The fissured economy generated early returns, but its costs and contradictions have grown increasingly burdensome. Unlike the virtuous cycle of Fordism—in which high investment drives high wages which drive strong demand—the sequestration of corporate profits away from the most labor- and capital-intensive pieces of corporate value chains breeds financialization, stagnation, and heightened inequality. Despite ideological pretentions of fiscal rectitude, the neoliberal model relies upon debt to sustain consumption—whether private household borrowing, as in the run-up to the financial crisis, or large government budget and trade deficits, which have prevailed for most of the neoliberal period—exacerbating household precarity and systemic financial instability.
Moreover, the hollowing out of manufacturing and the abandonment of capital-intensive industries has gradually undermined U.S. capacity for innovation in many sectors, threatening the American geo-economic position and some upper echelons of the economy, in addition to internal strains caused by the steady erosion of the middle class and growing regional divides. U.S. firms have ceded not only “commodity” production but advanced manufacturing and technological leadership in a number of critical areas. At this point, even parts of the U.S. defense industrial base and other critical supply chains are dependent upon the production capacities of geopolitical rivals.
In sum, the problem with neoliberalism in the United States is not simply that taxes are too low or that billionaires are too greedy or that corporations are too “globalist” but that neoliberal modes of wealth accumulation increasingly undermine the economic, political, and security conditions on which they rely. It is precisely these issues which have motivated a rethinking of neoliberal orthodoxy among both elite and popular audiences, yet these problems are rarely discussed in these precise terms, and post-neoliberalism struggles to find an established constituency.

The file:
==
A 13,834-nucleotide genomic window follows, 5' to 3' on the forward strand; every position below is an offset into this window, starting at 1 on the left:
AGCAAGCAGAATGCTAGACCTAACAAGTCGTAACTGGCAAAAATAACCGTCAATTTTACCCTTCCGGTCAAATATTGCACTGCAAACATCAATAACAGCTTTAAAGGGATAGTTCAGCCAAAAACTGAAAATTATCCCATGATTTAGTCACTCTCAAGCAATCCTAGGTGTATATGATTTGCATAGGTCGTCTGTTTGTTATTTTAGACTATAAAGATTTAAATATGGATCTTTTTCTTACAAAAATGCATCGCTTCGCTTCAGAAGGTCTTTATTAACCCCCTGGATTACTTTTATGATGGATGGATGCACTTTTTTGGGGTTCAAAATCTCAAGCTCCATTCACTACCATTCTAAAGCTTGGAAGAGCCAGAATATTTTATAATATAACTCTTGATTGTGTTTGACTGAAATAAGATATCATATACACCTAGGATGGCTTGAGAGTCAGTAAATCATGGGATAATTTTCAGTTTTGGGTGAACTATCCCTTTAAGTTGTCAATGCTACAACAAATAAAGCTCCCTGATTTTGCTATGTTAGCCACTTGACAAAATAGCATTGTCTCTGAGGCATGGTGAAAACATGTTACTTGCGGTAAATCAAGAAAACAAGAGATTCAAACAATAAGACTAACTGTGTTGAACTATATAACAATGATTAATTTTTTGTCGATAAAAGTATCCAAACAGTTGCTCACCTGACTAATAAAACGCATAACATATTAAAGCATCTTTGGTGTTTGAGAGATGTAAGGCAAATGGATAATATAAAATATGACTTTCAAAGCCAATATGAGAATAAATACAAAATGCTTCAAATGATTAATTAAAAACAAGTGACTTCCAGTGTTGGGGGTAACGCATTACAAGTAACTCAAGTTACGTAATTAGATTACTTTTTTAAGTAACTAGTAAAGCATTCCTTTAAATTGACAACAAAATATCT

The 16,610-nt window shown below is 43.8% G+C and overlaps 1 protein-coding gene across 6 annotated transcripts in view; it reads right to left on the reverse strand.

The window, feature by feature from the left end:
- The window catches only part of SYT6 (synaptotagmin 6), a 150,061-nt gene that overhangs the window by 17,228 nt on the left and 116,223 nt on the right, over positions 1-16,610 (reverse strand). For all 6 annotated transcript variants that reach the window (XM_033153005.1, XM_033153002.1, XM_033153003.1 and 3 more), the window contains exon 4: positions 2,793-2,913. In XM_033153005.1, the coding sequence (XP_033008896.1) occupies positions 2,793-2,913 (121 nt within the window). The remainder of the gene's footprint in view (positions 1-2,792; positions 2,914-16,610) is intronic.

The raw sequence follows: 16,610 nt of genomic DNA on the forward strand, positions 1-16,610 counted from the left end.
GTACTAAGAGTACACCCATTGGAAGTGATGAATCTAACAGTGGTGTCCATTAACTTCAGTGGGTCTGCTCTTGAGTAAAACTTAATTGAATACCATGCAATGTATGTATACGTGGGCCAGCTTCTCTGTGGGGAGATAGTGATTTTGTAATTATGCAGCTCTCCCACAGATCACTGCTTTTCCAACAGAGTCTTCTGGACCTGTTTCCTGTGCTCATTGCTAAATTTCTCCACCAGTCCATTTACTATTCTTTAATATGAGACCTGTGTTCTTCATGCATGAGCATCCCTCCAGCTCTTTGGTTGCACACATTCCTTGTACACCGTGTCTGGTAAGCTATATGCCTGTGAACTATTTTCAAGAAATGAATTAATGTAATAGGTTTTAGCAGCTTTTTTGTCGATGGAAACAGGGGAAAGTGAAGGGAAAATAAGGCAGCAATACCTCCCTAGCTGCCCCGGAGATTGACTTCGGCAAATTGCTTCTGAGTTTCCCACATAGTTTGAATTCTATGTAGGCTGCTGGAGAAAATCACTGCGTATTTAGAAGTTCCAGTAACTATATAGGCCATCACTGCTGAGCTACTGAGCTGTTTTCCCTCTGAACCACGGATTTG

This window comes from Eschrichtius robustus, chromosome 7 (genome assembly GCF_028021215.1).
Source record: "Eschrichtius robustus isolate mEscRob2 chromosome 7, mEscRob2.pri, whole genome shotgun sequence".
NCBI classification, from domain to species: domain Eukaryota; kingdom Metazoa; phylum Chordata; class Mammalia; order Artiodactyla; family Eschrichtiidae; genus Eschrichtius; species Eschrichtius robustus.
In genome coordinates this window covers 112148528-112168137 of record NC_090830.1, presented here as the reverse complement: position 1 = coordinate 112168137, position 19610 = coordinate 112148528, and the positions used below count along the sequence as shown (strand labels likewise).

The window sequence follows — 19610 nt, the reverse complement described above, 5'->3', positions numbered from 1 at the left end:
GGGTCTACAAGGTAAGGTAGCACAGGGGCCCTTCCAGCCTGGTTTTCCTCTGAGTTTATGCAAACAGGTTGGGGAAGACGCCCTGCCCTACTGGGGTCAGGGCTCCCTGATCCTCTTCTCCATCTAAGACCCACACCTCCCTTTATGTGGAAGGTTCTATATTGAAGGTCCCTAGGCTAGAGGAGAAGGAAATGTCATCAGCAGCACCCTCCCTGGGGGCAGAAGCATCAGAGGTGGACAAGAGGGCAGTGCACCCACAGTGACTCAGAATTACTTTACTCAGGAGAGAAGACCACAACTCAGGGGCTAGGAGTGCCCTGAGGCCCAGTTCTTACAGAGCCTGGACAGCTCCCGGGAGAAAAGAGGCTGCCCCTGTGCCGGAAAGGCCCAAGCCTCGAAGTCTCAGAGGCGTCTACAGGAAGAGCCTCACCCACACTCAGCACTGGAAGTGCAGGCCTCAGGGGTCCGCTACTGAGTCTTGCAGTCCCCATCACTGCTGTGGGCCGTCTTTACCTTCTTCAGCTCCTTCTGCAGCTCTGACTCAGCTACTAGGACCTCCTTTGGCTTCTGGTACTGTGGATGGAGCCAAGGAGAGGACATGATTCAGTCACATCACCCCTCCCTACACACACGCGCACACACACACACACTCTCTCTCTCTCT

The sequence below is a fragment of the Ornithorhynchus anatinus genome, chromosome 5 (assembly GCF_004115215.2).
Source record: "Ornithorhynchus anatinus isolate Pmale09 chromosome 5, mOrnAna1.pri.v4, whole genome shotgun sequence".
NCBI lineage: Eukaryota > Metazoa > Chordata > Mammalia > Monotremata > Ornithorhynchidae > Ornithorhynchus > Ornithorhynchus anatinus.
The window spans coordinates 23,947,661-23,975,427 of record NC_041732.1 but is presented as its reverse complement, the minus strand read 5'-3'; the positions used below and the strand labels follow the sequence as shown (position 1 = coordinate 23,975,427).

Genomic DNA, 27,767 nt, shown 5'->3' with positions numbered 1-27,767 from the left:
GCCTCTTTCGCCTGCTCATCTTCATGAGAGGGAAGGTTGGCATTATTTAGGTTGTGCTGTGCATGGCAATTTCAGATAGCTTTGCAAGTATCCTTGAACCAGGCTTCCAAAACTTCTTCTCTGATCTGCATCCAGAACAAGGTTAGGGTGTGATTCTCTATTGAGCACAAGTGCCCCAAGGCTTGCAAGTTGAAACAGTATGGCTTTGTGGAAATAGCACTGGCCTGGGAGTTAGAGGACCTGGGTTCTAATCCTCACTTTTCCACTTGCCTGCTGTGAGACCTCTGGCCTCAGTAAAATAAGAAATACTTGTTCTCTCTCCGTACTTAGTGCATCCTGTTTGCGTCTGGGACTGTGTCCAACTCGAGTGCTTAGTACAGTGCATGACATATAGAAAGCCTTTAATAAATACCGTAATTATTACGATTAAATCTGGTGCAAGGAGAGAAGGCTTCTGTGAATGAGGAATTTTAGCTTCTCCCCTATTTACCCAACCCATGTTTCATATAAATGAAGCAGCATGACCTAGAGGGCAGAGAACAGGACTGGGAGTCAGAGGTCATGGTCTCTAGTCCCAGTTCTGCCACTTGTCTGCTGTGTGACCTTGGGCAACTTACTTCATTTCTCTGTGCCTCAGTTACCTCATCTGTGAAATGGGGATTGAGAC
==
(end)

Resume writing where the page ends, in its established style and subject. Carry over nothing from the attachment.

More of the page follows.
It is also clear that the industrial policy bills passed under Biden, significant though they may be and massive by the standards of recent years, have done little to establish a new consensus or electoral realignment. They are perhaps better understood as idiosyncratic cases in which the legacy moral and ideological commitments of existing partisan coalitions (national security, environmentalism) happened to align with incumbent industry lobbies (semiconductors, universities, automakers). Further legislative momentum has since stalled out, and will remain so at least until the 2024 elections.
Once we recognize that the structure of the fissured economy is the key practical challenge that needs to be overcome, however, a framework to shape and order industrial policy (as well as other post-neoliberal initiatives) emerges. The overriding purpose—whether one’s immediate aims are to rebuild the defense industrial base, strengthen clean energy supply chains, or create better jobs—should be reconnecting corporate profits with investment in strategic sectors and larger portions of the workforce. In other words, instead of incentivizing corporations to sequester intellectual property and financial rents away from capital- and labor-intensive segments of value chains, policy should incentivize profits through investment and production.